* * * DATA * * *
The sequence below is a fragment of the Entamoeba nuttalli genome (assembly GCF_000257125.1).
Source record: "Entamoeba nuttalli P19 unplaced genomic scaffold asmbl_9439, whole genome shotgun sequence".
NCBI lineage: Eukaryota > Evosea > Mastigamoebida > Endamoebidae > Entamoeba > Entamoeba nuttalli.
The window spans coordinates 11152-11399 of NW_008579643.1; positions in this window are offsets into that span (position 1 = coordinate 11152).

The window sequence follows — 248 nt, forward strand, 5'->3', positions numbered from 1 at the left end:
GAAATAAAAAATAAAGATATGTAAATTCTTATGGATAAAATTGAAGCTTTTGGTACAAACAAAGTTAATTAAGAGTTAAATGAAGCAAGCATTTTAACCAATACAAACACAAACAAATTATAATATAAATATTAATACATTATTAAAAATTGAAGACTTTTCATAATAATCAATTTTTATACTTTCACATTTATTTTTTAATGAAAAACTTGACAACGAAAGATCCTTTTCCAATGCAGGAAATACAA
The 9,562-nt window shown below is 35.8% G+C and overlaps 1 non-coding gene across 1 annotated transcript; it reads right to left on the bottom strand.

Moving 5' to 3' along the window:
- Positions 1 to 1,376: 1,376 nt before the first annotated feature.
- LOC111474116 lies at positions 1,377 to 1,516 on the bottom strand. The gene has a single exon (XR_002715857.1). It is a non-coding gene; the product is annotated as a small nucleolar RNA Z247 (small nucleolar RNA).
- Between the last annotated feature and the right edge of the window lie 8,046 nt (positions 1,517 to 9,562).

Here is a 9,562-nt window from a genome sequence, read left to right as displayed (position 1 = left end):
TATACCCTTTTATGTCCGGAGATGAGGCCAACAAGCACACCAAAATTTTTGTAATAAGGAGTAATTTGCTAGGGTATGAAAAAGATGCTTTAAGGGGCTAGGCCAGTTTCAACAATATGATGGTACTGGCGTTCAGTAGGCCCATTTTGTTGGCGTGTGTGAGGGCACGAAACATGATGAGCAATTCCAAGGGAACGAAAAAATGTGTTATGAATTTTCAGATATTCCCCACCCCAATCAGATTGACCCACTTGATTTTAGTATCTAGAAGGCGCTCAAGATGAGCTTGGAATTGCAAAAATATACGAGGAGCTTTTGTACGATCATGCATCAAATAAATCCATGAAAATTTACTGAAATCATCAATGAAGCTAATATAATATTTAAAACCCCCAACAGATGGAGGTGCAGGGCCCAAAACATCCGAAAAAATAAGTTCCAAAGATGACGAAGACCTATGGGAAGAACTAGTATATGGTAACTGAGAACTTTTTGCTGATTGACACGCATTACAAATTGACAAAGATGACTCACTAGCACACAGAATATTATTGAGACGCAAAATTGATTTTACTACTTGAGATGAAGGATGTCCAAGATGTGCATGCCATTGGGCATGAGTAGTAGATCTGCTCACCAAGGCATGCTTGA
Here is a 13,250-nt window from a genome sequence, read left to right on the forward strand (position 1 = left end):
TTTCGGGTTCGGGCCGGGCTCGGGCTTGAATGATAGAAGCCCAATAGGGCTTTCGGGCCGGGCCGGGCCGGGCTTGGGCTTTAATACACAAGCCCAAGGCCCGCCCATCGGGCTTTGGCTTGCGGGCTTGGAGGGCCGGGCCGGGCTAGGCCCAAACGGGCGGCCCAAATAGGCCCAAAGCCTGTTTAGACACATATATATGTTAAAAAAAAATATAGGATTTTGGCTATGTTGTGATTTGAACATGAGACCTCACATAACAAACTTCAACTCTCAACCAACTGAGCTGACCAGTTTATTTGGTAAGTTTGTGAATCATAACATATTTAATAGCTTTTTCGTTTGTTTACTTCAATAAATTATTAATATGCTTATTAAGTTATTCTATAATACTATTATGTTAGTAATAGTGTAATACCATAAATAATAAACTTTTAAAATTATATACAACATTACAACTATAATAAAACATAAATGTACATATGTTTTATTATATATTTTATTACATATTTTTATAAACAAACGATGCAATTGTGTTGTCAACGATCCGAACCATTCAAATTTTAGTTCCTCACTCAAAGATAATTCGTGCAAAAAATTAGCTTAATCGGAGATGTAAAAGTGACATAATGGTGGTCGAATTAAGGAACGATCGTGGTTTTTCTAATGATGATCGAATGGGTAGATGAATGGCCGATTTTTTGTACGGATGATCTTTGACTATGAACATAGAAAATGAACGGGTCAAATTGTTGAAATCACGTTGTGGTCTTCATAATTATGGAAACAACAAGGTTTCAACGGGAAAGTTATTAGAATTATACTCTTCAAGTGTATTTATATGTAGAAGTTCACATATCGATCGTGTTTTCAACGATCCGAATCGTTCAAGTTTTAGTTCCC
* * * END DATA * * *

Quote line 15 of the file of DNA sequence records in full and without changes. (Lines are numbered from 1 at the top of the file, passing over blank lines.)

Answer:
TTTCGGGTTCGGGCCGGGCTCGGGCTTGAATGATAGAAGCCCAATAGGGCTTTCGGGCCGGGCCGGGCCGGGCTTGGGCTTTAATACACAAGCCCAAGGCCCGCCCATCGGGCTTTGGCTTGCGGGCTTGGAGGGCCGGGCCGGGCTAGGCCCAAACGGGCGGCCCAAATAGGCCCAAAGCCTGTTTAGACACATATATATGTTAAAAAAAAATATAGGATTTTGGCTATGTTGTGATTTGAACATGAGACCTCACATAACAAACTTCAACTCTCAACCAACTGAGCTGACCAGTTTATTTGGTAAGTTTGTGAATCATAACATATTTAATAGCTTTTTCGTTTGTTTACTTCAATAAATTATTAATATGCTTATTAAGTTATTCTATAATACTATTATGTTAGTAATAGTGTAATACCATAAATAATAAACTTTTAAAATTATATACAACATTACAACTATAATAAAACATAAATGTACATATGTTTTATTATATATTTTATTACATATTTTTATAAACAAACGATGCAATTGTGTTGTCAACGATCCGAACCATTCAAATTTTAGTTCCTCACTCAAAGATAATTCGTGCAAAAAATTAGCTTAATCGGAGATGTAAAAGTGACATAATGGTGGTCGAATTAAGGAACGATCGTGGTTTTTCTAATGATGATCGAATGGGTAGATGAATGGCCGATTTTTTGTACGGATGATCTTTGACTATGAACATAGAAAATGAACGGGTCAAATTGTTGAAATCACGTTGTGGTCTTCATAATTATGGAAACAACAAGGTTTCAACGGGAAAGTTATTAGAATTATACTCTTCAAGTGTATTTATATGTAGAAGTTCACATATCGATCGTGTTTTCAACGATCCGAATCGTTCAAGTTTTAGTTCCC